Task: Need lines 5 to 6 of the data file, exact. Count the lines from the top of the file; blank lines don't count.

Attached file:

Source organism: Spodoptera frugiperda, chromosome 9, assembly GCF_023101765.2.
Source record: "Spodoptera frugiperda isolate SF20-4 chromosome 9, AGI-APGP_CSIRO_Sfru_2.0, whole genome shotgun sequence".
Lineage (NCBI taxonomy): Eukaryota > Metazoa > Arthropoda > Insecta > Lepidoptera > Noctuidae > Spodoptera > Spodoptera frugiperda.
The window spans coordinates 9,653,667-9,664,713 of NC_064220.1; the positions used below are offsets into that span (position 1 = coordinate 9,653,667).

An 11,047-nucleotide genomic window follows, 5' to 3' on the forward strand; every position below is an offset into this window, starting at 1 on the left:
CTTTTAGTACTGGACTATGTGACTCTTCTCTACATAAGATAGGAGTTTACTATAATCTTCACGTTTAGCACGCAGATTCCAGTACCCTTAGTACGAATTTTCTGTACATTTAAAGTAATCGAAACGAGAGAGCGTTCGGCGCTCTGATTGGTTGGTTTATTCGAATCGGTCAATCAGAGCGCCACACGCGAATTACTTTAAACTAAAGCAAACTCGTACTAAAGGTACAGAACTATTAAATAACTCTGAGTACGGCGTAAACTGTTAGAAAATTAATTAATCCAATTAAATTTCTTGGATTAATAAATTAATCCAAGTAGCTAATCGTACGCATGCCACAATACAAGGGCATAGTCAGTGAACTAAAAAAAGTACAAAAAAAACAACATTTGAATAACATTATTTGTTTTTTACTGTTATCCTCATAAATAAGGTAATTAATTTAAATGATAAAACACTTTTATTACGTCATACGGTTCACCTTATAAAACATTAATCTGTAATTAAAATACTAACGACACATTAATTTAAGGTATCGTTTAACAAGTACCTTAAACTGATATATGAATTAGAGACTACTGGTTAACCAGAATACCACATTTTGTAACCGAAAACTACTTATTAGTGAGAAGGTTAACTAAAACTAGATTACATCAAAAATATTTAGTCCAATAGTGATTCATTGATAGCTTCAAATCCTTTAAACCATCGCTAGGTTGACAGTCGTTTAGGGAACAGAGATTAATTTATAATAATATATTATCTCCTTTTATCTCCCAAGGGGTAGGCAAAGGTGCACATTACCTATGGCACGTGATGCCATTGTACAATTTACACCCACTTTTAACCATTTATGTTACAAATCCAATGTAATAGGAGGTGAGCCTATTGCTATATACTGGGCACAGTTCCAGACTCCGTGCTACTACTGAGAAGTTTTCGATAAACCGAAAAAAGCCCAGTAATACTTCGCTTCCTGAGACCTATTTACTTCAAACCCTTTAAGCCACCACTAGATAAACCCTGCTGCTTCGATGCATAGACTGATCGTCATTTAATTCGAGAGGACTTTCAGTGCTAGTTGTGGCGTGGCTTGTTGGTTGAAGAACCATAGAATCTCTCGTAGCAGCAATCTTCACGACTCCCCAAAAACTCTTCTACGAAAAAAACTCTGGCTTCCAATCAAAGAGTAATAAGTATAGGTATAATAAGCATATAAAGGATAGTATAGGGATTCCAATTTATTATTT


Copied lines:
An 11,047-nucleotide genomic window follows, 5' to 3' on the forward strand; every position below is an offset into this window, starting at 1 on the left:
CTTTTAGTACTGGACTATGTGACTCTTCTCTACATAAGATAGGAGTTTACTATAATCTTCACGTTTAGCACGCAGATTCCAGTACCCTTAGTACGAATTTTCTGTACATTTAAAGTAATCGAAACGAGAGAGCGTTCGGCGCTCTGATTGGTTGGTTTATTCGAATCGGTCAATCAGAGCGCCACACGCGAATTACTTTAAACTAAAGCAAACTCGTACTAAAGGTACAGAACTATTAAATAACTCTGAGTACGGCGTAAACTGTTAGAAAATTAATTAATCCAATTAAATTTCTTGGATTAATAAATTAATCCAAGTAGCTAATCGTACGCATGCCACAATACAAGGGCATAGTCAGTGAACTAAAAAAAGTACAAAAAAAACAACATTTGAATAACATTATTTGTTTTTTACTGTTATCCTCATAAATAAGGTAATTAATTTAAATGATAAAACACTTTTATTACGTCATACGGTTCACCTTATAAAACATTAATCTGTAATTAAAATACTAACGACACATTAATTTAAGGTATCGTTTAACAAGTACCTTAAACTGATATATGAATTAGAGACTACTGGTTAACCAGAATACCACATTTTGTAACCGAAAACTACTTATTAGTGAGAAGGTTAACTAAAACTAGATTACATCAAAAATATTTAGTCCAATAGTGATTCATTGATAGCTTCAAATCCTTTAAACCATCGCTAGGTTGACAGTCGTTTAGGGAACAGAGATTAATTTATAATAATATATTATCTCCTTTTATCTCCCAAGGGGTAGGCAAAGGTGCACATTACCTATGGCACGTGATGCCATTGTACAATTTACACCCACTTTTAACCATTTATGTTACAAATCCAATGTAATAGGAGGTGAGCCTATTGCTATATACTGGGCACAGTTCCAGACTCCGTGCTACTACTGAGAAGTTTTCGATAAACCGAAAAAAGCCCAGTAATACTTCGCTTCCTGAGACCTATTTACTTCAAACCCTTTAAGCCACCACTAGATAAACCCTGCTGCTTCGATGCATAGACTGATCGTCATTTAATTCGAGAGGACTTTCAGTGCTAGTTGTGGCGTGGCTTGTTGGTTGAAGAACCATAGAATCTCTCGTAGCAGCAATCTTCACGACTCCCCAAAAACTCTTCTACGAAAAAAACTCTGGCTTCCAATCAAAGAGTAATAAGTATAGGTATAATAAGCATATAAAGGATAGTATAGGGATTCCAATTTATTATTT